Wednesday, September 3, 2008

Oh, To Dream....

It's true, I have a lot of cool toys. In fact, I just finished a grueling two-year 1911 build-up based on a Springfield GI 1911. (Long story short, just buy the trim level you want and save the time of doing it yourself.) Lately, however, my heart has been lusting after cowboy guns. There's just something cool about big-bore single action revolvers, and lever-action rifles. I'm planning on getting one of each, chambered in the venerable .45 Colt (aka .45 Long Colt). My choice for a revolver is the mighty Ruger Blackhawk (with 5.5" barrel), and for a rifle, the classic Marlin 1894. Heck, I might even get one of those cheesy leather cartridge belts and a ten gallon hat.

Why .45 Colt? Well, quite simply, it is cheap and easy to reload. Also, it can be loaded down for plinking, or stuffed full of powder and tiptoe into .44 magnum territory. I plan on loading rounds that are just a little stiffer than factory ammo, so I can use them in the pistol and the rifle. I say this because master gunsmiths like John Linebaugh have shown that Ruger Blackhawks can take absurd levels of pressure-- levels that would reduce most wheelguns to shrapnel. NOTE: I AM NOT ADVOCATING EXCEEDING RECCOMMENDED LOAD DATA. RELOAD AT YOUR OWN RISK. ALWAYS FOLLOW MANUFACTURER AND LOAD DATA PUBLISHER DIRECTIONS. Loading .45Colt rounds into the stratosphere of load data may cause damage to mechanisms like those found in lever action rifles. Therefore, I'm going to keep my loads in the realm of the reasonable.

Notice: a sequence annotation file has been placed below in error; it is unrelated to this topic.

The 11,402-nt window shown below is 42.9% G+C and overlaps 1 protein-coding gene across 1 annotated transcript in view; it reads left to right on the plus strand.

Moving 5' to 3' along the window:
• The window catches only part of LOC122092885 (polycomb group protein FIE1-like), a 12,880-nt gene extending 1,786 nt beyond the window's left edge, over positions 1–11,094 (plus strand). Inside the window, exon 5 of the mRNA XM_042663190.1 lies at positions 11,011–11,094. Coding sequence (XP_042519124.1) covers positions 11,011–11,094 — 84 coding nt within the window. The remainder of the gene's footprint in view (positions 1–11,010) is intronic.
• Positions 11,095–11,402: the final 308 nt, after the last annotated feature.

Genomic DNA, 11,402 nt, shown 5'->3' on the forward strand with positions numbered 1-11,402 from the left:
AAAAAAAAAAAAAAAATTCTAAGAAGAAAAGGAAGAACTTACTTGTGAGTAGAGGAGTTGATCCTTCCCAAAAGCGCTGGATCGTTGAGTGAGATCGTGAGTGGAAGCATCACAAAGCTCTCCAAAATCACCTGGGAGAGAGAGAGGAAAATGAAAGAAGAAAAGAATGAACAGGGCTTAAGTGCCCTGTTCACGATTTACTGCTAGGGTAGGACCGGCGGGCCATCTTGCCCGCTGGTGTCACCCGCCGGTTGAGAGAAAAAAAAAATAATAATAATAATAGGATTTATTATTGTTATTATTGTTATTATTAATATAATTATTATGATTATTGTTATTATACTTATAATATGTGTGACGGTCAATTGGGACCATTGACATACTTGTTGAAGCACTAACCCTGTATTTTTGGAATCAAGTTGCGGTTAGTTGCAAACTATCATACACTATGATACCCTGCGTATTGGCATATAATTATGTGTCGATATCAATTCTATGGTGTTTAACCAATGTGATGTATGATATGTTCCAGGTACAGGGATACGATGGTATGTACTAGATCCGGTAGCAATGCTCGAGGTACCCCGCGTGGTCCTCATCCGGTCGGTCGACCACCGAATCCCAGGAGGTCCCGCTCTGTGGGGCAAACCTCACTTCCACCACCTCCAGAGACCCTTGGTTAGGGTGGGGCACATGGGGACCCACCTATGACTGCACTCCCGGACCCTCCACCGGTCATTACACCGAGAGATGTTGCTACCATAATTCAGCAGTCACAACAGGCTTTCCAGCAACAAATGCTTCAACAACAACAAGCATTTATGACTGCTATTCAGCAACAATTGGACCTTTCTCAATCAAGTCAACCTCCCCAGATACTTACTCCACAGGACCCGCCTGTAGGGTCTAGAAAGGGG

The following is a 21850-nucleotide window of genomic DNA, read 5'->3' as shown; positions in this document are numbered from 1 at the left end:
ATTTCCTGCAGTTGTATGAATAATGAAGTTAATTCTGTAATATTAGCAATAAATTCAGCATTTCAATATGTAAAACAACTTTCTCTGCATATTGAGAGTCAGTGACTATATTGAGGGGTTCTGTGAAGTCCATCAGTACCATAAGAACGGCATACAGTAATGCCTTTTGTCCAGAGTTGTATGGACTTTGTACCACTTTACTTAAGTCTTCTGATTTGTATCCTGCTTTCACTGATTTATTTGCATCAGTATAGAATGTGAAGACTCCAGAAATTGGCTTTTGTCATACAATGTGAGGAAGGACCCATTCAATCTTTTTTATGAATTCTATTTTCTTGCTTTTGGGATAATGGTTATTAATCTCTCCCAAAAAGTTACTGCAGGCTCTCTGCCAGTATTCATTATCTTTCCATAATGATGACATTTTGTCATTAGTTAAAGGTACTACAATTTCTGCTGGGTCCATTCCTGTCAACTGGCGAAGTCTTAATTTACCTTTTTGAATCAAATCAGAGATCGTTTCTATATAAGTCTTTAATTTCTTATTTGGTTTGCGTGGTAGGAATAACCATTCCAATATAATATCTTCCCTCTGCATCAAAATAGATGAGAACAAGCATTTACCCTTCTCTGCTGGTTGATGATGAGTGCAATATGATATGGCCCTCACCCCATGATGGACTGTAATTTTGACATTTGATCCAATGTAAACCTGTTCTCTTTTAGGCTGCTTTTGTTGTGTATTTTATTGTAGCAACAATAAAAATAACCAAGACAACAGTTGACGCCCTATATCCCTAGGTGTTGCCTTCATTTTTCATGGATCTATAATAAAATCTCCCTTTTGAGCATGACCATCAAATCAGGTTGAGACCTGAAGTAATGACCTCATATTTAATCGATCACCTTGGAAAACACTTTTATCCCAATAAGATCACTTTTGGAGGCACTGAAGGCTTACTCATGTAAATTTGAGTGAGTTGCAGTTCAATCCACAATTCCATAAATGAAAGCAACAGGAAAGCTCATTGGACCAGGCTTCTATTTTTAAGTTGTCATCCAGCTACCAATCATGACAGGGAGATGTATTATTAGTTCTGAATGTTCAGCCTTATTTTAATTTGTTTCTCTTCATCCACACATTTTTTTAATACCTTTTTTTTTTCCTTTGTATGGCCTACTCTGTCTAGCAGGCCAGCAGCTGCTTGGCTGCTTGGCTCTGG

The Ruger New Model Blackhawk is available in any flavor you like. Go to to see the full menu. The one I'm after is the one pictured above. I may put either rosewood or fake pearl grips on it. Either way, the Blackhawk is a tried-and-true, rock solid platform. The thought of holding one while a 200 grain lead flat nose bullet downrange at 1000 feet per second makes me smile. Aside from being built to withstand a nuclear holocaust, the Blackhawk isn't too hard on the eyes.

Now for the rifle; the Marlin 1894. This rifle is also available in .357mag, and .44 mag. It is relatively lightweight at 6.5lbs, and fairly short at 37.5" end to end (An M-4 is 35" with the stock fully extended). It has an octagon barrel, and buckhorn sights. It is simple to use, and holds 10 rounds of .45 colt. It makes for a handy "walkin' around gun". The combination of the two should keep two and four-legged pests at bay at most practical ranges. Without loading .45colt into silly levels of pressure, the rifle is only really useful out to maybe 200 yards tops. Plan on keeping most shots inside the 150 yard mark.

So why do I want these guns? My Glock 17 and M&P 15 will do pretty much the same thing, and do it faster and at longer ranges. Well, sometimes a guy just wants to be John Wayne for a few hours. Sometimes I don't feel like dragging around a 12 pound rifle with a 3 pound scope and a pistol that holds 33 9mm rounds. Sometimes you just need to shoot a gun with a bore you can roll a marble down. No, I don't really need more guns, but these two sure would be fun.

No comments: